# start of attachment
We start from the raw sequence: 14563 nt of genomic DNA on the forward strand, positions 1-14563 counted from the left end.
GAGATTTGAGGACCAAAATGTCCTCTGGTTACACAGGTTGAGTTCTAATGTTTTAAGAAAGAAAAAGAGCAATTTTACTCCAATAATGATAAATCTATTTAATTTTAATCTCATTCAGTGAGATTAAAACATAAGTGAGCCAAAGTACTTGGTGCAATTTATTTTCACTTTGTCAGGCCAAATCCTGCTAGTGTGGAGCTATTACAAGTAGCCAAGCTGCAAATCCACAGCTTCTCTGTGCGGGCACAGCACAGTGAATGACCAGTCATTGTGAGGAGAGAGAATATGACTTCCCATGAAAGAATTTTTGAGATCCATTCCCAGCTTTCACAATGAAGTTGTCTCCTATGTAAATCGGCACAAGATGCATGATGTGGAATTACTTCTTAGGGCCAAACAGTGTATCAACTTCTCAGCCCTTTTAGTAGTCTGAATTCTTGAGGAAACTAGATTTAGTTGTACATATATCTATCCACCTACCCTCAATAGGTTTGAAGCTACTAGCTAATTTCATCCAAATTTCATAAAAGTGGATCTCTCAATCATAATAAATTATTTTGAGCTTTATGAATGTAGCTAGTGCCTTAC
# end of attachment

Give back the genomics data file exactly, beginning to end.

We start from the raw sequence: 14563 nt of genomic DNA on the forward strand, positions 1-14563 counted from the left end.
GAGATTTGAGGACCAAAATGTCCTCTGGTTACACAGGTTGAGTTCTAATGTTTTAAGAAAGAAAAAGAGCAATTTTACTCCAATAATGATAAATCTATTTAATTTTAATCTCATTCAGTGAGATTAAAACATAAGTGAGCCAAAGTACTTGGTGCAATTTATTTTCACTTTGTCAGGCCAAATCCTGCTAGTGTGGAGCTATTACAAGTAGCCAAGCTGCAAATCCACAGCTTCTCTGTGCGGGCACAGCACAGTGAATGACCAGTCATTGTGAGGAGAGAGAATATGACTTCCCATGAAAGAATTTTTGAGATCCATTCCCAGCTTTCACAATGAAGTTGTCTCCTATGTAAATCGGCACAAGATGCATGATGTGGAATTACTTCTTAGGGCCAAACAGTGTATCAACTTCTCAGCCCTTTTAGTAGTCTGAATTCTTGAGGAAACTAGATTTAGTTGTACATATATCTATCCACCTACCCTCAATAGGTTTGAAGCTACTAGCTAATTTCATCCAAATTTCATAAAAGTGGATCTCTCAATCATAATAAATTATTTTGAGCTTTATGAATGTAGCTAGTGCCTTAC